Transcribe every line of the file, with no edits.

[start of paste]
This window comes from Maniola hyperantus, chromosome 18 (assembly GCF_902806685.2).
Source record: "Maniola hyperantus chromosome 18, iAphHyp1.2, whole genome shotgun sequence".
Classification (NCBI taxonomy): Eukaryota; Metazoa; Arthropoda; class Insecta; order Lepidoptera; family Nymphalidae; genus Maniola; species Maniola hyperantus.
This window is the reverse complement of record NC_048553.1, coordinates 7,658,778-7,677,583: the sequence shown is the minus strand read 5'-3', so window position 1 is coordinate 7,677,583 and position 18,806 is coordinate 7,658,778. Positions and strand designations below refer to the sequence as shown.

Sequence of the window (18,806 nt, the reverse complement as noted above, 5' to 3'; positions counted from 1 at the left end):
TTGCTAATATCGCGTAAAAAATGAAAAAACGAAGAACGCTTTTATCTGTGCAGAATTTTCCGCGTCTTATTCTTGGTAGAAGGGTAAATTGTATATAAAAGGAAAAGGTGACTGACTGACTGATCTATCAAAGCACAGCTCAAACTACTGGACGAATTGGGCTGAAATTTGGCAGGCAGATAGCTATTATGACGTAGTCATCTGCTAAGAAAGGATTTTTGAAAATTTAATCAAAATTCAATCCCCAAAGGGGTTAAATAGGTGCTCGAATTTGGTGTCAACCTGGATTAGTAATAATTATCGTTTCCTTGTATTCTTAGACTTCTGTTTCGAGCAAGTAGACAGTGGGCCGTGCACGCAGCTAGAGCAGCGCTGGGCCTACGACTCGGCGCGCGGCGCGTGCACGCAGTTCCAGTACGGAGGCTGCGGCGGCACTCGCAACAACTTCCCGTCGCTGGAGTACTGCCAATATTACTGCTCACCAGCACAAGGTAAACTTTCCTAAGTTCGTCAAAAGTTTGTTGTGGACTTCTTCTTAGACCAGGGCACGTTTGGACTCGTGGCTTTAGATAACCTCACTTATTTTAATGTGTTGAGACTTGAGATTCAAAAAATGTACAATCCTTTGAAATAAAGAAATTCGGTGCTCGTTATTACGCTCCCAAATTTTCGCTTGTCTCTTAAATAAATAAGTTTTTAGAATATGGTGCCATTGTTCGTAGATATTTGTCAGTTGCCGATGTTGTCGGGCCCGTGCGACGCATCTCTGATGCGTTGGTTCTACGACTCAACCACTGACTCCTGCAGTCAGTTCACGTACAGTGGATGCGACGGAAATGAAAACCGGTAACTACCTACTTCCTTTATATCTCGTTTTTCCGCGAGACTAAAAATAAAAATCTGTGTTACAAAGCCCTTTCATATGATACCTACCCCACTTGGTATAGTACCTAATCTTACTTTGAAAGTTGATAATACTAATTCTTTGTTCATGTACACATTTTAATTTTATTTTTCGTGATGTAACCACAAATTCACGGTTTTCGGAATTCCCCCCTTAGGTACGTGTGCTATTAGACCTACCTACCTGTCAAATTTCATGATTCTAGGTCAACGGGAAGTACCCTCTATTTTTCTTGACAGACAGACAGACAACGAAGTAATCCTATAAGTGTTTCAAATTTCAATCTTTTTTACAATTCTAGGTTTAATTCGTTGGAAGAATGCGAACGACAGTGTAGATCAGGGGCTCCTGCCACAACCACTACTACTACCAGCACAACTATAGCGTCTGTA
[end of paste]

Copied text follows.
This window comes from Maniola hyperantus, chromosome 18 (assembly GCF_902806685.2).
Source record: "Maniola hyperantus chromosome 18, iAphHyp1.2, whole genome shotgun sequence".
Classification (NCBI taxonomy): Eukaryota; Metazoa; Arthropoda; class Insecta; order Lepidoptera; family Nymphalidae; genus Maniola; species Maniola hyperantus.
This window is the reverse complement of record NC_048553.1, coordinates 7,658,778-7,677,583: the sequence shown is the minus strand read 5'-3', so window position 1 is coordinate 7,677,583 and position 18,806 is coordinate 7,658,778. Positions and strand designations below refer to the sequence as shown.

Sequence of the window (18,806 nt, the reverse complement as noted above, 5' to 3'; positions counted from 1 at the left end):
TTGCTAATATCGCGTAAAAAATGAAAAAACGAAGAACGCTTTTATCTGTGCAGAATTTTCCGCGTCTTATTCTTGGTAGAAGGGTAAATTGTATATAAAAGGAAAAGGTGACTGACTGACTGATCTATCAAAGCACAGCTCAAACTACTGGACGAATTGGGCTGAAATTTGGCAGGCAGATAGCTATTATGACGTAGTCATCTGCTAAGAAAGGATTTTTGAAAATTTAATCAAAATTCAATCCCCAAAGGGGTTAAATAGGTGCTCGAATTTGGTGTCAACCTGGATTAGTAATAATTATCGTTTCCTTGTATTCTTAGACTTCTGTTTCGAGCAAGTAGACAGTGGGCCGTGCACGCAGCTAGAGCAGCGCTGGGCCTACGACTCGGCGCGCGGCGCGTGCACGCAGTTCCAGTACGGAGGCTGCGGCGGCACTCGCAACAACTTCCCGTCGCTGGAGTACTGCCAATATTACTGCTCACCAGCACAAGGTAAACTTTCCTAAGTTCGTCAAAAGTTTGTTGTGGACTTCTTCTTAGACCAGGGCACGTTTGGACTCGTGGCTTTAGATAACCTCACTTATTTTAATGTGTTGAGACTTGAGATTCAAAAAATGTACAATCCTTTGAAATAAAGAAATTCGGTGCTCGTTATTACGCTCCCAAATTTTCGCTTGTCTCTTAAATAAATAAGTTTTTAGAATATGGTGCCATTGTTCGTAGATATTTGTCAGTTGCCGATGTTGTCGGGCCCGTGCGACGCATCTCTGATGCGTTGGTTCTACGACTCAACCACTGACTCCTGCAGTCAGTTCACGTACAGTGGATGCGACGGAAATGAAAACCGGTAACTACCTACTTCCTTTATATCTCGTTTTTCCGCGAGACTAAAAATAAAAATCTGTGTTACAAAGCCCTTTCATATGATACCTACCCCACTTGGTATAGTACCTAATCTTACTTTGAAAGTTGATAATACTAATTCTTTGTTCATGTACACATTTTAATTTTATTTTTCGTGATGTAACCACAAATTCACGGTTTTCGGAATTCCCCCCTTAGGTACGTGTGCTATTAGACCTACCTACCTGTCAAATTTCATGATTCTAGGTCAACGGGAAGTACCCTCTATTTTTCTTGACAGACAGACAGACAACGAAGTAATCCTATAAGTGTTTCAAATTTCAATCTTTTTTACAATTCTAGGTTTAATTCGTTGGAAGAATGCGAACGACAGTGTAGATCAGGGGCTCCTGCCACAACCACTACTACTACCAGCACAACTATAGCGTCTGTA